I'd say that China is the only civilization to retain it's culture, belief systems and writing system over the course of it's history (from it's prehistory to now, something most civilizations cannot do).
Yes, certainly they do rise and fall.

My own proclivity is to assign "greatness" to those cultures which practice humanity, kindness and justice toward their own and other people. "El respeto al ajeno es la paz," as Benito Juárez put it. Peace means respecting the outsider, and "greatness" then I would define as Juárez does "peace".

Therefore the civilizations I find to be greatest are those of Old Europe, the Harappan, and others whose level of class oppression and violence was lower than the better-known Romans, Chinese, Arabs, etc.
 
Jun 2017
3,026
Connecticut
I prefer going with the four valleys, Egypt, Mesopotamia, Indus and China. Of the four though there's the greatest link between Mesopotamia and the West and Mesopotamia saw the rise of the most advanced civilizations at the fastest pace.
 
Aug 2018
697
london
From 'The Horse, the Wheel, and Language' (David Anthony, 2007):

"By 4300–4200 BCE Old Europe was at its peak. The Varna cemetery in eastern Bulgaria had the most ostentatious funerals in the world, richer than anything of the same age in the Near East. Among the 281 graves at Varna, 61 (22%) contained more than three thousand golden objects together weighing 6 kg (13.2 lb). Two thousand of these were found in just four graves (1, 4, 36, and 43). Grave 43, an adult male, had golden beads, armrings, and rings totaling 1,516 grams (3.37 lb), including a copper axe-adze with a gold-sheathed handle.1 Golden ornaments have also been found in tell settlements in the lower Danube valley, at Gumelniţa, Vidra, and at Hotnitsa (a 310-gm cache of golden ornaments). A few men in these communities played prominent social roles as chiefs or clan leaders, symbolized by the public display of shining gold ornaments and cast copper weapons.

Thousands of settlements with broadly similar ceramics, houses, and female figurines were occupied between about 4500 and 4100 BCE in eastern Bulgaria (Varna), the upland plains of Balkan Thrace (KaranovoVI), the upper part of the Lower Danube valley in western Bulgaria and Romania (Krivodol-Sălcuta), and the broad riverine plains of the lower Danube valley (Gumelniţa) (figure 11.1). Beautifully painted ceramic vessels, some almost 1 m tall and fired at temperatures of over 800˚C, lined the walls of their two-storied houses. Conventions in ceramic design and ritual were shared over large regions. The crafts of metallurgy, ceramics, and even flint working became so refined that they must have required master craft specialists who were patronized and supported by chiefs. In spite of this, power was not obviously centralized in any one village. Perhaps, as John Chapman observed, it was a time when the restricted resources (gold, copper, Spondylus shell) were not critical, and the critical resources (land, timber, labor, marriage partners) were not seriously restricted. This could have prevented any one region or town from dominating others.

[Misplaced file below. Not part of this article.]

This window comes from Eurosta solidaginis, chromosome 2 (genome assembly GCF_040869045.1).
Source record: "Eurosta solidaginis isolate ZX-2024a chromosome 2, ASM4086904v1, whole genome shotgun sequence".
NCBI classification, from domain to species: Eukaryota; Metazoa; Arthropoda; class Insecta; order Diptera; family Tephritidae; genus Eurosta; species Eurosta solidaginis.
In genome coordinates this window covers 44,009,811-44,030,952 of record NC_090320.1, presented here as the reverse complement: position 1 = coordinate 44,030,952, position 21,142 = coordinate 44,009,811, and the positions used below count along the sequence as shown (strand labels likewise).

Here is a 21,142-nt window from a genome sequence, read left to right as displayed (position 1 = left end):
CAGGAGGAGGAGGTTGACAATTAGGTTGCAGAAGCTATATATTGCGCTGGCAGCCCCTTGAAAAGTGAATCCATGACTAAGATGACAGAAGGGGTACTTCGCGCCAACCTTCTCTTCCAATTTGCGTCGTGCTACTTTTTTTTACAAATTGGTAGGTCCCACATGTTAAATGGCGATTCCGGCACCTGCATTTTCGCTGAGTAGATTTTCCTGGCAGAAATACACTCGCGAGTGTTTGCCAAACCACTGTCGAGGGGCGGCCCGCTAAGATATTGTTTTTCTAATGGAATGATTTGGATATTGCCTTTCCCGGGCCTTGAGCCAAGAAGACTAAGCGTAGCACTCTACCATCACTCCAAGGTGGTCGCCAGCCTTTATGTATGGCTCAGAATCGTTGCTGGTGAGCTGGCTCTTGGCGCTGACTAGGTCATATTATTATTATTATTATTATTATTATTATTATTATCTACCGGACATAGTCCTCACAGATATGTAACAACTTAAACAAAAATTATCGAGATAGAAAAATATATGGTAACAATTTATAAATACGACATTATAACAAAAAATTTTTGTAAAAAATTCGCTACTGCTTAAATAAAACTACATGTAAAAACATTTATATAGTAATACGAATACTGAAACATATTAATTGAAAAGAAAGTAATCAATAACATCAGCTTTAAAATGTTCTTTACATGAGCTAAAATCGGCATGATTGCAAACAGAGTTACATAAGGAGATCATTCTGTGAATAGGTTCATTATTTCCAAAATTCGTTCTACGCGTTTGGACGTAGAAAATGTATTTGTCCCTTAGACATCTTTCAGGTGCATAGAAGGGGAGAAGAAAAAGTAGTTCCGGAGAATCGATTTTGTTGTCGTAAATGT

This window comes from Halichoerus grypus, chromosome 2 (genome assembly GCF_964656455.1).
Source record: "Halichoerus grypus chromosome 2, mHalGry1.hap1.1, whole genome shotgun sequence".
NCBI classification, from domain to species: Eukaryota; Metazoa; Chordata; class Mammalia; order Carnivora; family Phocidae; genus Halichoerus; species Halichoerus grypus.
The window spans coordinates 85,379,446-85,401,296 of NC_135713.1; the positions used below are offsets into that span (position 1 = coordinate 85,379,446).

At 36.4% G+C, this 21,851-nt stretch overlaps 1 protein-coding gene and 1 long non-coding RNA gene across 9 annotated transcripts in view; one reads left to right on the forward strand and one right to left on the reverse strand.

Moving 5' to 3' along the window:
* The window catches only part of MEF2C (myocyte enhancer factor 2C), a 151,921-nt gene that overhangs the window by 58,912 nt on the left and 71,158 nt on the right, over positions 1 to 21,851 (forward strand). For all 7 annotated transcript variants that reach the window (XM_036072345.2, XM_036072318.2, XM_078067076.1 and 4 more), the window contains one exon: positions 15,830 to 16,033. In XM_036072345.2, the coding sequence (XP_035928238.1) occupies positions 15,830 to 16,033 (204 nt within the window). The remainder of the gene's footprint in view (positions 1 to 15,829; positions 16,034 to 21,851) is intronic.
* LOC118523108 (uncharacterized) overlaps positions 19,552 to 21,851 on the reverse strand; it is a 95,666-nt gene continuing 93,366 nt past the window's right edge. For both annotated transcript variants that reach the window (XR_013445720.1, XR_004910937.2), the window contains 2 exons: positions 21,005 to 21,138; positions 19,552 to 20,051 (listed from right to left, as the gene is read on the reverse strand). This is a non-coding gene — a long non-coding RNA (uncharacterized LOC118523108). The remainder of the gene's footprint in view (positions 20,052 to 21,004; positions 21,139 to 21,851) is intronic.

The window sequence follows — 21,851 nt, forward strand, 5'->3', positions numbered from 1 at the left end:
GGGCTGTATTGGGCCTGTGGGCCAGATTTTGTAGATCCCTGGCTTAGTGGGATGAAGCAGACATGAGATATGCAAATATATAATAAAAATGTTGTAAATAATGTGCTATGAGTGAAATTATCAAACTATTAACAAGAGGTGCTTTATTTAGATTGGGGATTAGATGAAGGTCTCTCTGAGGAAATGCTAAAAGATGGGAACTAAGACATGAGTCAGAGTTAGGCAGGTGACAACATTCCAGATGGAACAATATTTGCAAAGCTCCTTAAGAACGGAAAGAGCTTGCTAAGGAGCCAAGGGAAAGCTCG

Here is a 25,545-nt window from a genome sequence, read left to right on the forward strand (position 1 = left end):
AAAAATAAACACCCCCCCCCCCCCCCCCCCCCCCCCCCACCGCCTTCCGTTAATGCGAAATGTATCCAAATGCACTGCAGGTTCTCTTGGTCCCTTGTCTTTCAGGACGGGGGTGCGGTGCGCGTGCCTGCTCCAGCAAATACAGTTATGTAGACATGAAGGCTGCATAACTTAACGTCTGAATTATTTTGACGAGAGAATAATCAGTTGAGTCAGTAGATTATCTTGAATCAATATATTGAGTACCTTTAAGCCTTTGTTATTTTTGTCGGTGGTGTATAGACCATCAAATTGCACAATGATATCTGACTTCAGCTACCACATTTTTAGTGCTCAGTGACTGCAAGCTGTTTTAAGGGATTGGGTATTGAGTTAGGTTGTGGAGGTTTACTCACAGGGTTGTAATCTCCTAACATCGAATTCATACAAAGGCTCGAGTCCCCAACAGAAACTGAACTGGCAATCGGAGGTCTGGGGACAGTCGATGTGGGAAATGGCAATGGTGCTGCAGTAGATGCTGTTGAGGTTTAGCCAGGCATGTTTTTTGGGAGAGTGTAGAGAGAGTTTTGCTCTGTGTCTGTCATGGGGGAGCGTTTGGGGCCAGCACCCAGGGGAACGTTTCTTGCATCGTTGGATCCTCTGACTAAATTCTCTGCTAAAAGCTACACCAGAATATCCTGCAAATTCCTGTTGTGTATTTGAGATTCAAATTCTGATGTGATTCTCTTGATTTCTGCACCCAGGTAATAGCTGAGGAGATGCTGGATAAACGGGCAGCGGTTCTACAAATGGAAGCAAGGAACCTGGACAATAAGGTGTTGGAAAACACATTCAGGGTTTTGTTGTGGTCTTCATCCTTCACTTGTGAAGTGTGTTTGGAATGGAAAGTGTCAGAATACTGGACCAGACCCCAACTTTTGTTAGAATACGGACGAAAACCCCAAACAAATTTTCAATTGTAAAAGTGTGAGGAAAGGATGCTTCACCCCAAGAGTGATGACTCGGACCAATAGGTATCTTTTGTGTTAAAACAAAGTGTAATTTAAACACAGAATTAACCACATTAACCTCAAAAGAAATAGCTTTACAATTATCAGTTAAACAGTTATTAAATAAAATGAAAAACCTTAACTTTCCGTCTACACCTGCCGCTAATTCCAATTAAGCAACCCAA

Towns in the high plains atop the Balkans and in the fertile lower Danube valley formed high tells. Settlements fixed in one place for so long imply fixed agricultural fields and a rigid system of land tenure around each tell. The settlement on level VI at Karanovo in the Balkans was the type site for the period. About fifty houses crowded together in orderly rows inside a protective wooden palisade wall atop a massive 12-m (40-ft) tell. Many tells were surrounded by substantial towns. At Bereket, not far from Karanovo, the central part of the tell was 250 m in diameter and had cultural deposits 17.5 m (57 ft) thick, but even 300–600 m away from this central eminence the occupation deposits were 1–3 m thick. Surveys at Podgoritsa in northeastern Bulgaria also found substantial off-tell settlement."

The End of Old Europe and the Rise of the Steppe - The Horse, the Wheel, and Language: How Bronze-Age Riders from the Eurasian Steppes Shaped the Modern World